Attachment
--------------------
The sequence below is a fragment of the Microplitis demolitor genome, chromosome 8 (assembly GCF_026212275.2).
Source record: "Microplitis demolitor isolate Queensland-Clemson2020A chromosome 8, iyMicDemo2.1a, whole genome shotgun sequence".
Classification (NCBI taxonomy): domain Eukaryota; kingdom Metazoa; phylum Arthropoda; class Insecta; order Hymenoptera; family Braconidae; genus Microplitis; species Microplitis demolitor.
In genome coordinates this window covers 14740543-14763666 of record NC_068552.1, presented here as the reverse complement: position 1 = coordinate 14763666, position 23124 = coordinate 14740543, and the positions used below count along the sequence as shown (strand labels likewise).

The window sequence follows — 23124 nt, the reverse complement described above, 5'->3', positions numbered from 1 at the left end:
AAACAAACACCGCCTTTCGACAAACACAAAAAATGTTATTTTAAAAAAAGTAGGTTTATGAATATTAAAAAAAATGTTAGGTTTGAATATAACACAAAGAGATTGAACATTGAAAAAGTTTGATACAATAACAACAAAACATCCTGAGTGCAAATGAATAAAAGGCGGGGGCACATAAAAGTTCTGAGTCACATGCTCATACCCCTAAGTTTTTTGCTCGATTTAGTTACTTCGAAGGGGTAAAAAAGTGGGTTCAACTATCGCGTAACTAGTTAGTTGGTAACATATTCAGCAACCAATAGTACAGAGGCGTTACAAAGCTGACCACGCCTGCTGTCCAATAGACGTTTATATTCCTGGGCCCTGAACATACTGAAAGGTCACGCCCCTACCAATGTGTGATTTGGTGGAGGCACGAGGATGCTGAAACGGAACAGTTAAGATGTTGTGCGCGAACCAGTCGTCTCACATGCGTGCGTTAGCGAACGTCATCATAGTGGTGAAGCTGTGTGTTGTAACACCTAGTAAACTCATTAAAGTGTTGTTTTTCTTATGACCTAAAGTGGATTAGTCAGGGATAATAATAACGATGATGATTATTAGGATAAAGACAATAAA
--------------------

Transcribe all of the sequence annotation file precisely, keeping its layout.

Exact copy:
The sequence below is a fragment of the Microplitis demolitor genome, chromosome 8 (assembly GCF_026212275.2).
Source record: "Microplitis demolitor isolate Queensland-Clemson2020A chromosome 8, iyMicDemo2.1a, whole genome shotgun sequence".
Classification (NCBI taxonomy): domain Eukaryota; kingdom Metazoa; phylum Arthropoda; class Insecta; order Hymenoptera; family Braconidae; genus Microplitis; species Microplitis demolitor.
In genome coordinates this window covers 14740543-14763666 of record NC_068552.1, presented here as the reverse complement: position 1 = coordinate 14763666, position 23124 = coordinate 14740543, and the positions used below count along the sequence as shown (strand labels likewise).

The window sequence follows — 23124 nt, the reverse complement described above, 5'->3', positions numbered from 1 at the left end:
AAACAAACACCGCCTTTCGACAAACACAAAAAATGTTATTTTAAAAAAAGTAGGTTTATGAATATTAAAAAAAATGTTAGGTTTGAATATAACACAAAGAGATTGAACATTGAAAAAGTTTGATACAATAACAACAAAACATCCTGAGTGCAAATGAATAAAAGGCGGGGGCACATAAAAGTTCTGAGTCACATGCTCATACCCCTAAGTTTTTTGCTCGATTTAGTTACTTCGAAGGGGTAAAAAAGTGGGTTCAACTATCGCGTAACTAGTTAGTTGGTAACATATTCAGCAACCAATAGTACAGAGGCGTTACAAAGCTGACCACGCCTGCTGTCCAATAGACGTTTATATTCCTGGGCCCTGAACATACTGAAAGGTCACGCCCCTACCAATGTGTGATTTGGTGGAGGCACGAGGATGCTGAAACGGAACAGTTAAGATGTTGTGCGCGAACCAGTCGTCTCACATGCGTGCGTTAGCGAACGTCATCATAGTGGTGAAGCTGTGTGTTGTAACACCTAGTAAACTCATTAAAGTGTTGTTTTTCTTATGACCTAAAGTGGATTAGTCAGGGATAATAATAACGATGATGATTATTAGGATAAAGACAATAAA